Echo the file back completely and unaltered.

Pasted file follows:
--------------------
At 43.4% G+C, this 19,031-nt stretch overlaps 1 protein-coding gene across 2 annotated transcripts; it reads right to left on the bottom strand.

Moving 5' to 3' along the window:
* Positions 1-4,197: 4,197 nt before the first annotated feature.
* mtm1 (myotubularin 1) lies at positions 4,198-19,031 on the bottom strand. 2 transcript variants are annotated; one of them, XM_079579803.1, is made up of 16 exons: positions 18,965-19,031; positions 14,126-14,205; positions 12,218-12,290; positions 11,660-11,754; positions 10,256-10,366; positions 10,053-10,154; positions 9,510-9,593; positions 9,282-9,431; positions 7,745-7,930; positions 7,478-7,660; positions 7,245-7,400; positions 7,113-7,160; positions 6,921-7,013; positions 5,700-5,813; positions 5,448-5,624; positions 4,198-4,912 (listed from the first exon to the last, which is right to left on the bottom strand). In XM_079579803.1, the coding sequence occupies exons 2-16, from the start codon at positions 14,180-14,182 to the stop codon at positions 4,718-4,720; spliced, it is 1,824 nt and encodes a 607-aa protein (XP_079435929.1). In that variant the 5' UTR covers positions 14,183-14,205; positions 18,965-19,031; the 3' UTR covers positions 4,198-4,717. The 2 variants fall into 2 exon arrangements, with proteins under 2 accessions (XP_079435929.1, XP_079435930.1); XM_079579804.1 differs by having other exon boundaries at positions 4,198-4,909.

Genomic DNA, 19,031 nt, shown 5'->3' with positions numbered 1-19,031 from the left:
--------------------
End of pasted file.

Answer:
At 43.4% G+C, this 19,031-nt stretch overlaps 1 protein-coding gene across 2 annotated transcripts; it reads right to left on the bottom strand.

Moving 5' to 3' along the window:
* Positions 1-4,197: 4,197 nt before the first annotated feature.
* mtm1 (myotubularin 1) lies at positions 4,198-19,031 on the bottom strand. 2 transcript variants are annotated; one of them, XM_079579803.1, is made up of 16 exons: positions 18,965-19,031; positions 14,126-14,205; positions 12,218-12,290; positions 11,660-11,754; positions 10,256-10,366; positions 10,053-10,154; positions 9,510-9,593; positions 9,282-9,431; positions 7,745-7,930; positions 7,478-7,660; positions 7,245-7,400; positions 7,113-7,160; positions 6,921-7,013; positions 5,700-5,813; positions 5,448-5,624; positions 4,198-4,912 (listed from the first exon to the last, which is right to left on the bottom strand). In XM_079579803.1, the coding sequence occupies exons 2-16, from the start codon at positions 14,180-14,182 to the stop codon at positions 4,718-4,720; spliced, it is 1,824 nt and encodes a 607-aa protein (XP_079435929.1). In that variant the 5' UTR covers positions 14,183-14,205; positions 18,965-19,031; the 3' UTR covers positions 4,198-4,717. The 2 variants fall into 2 exon arrangements, with proteins under 2 accessions (XP_079435929.1, XP_079435930.1); XM_079579804.1 differs by having other exon boundaries at positions 4,198-4,909.

Genomic DNA, 19,031 nt, shown 5'->3' with positions numbered 1-19,031 from the left: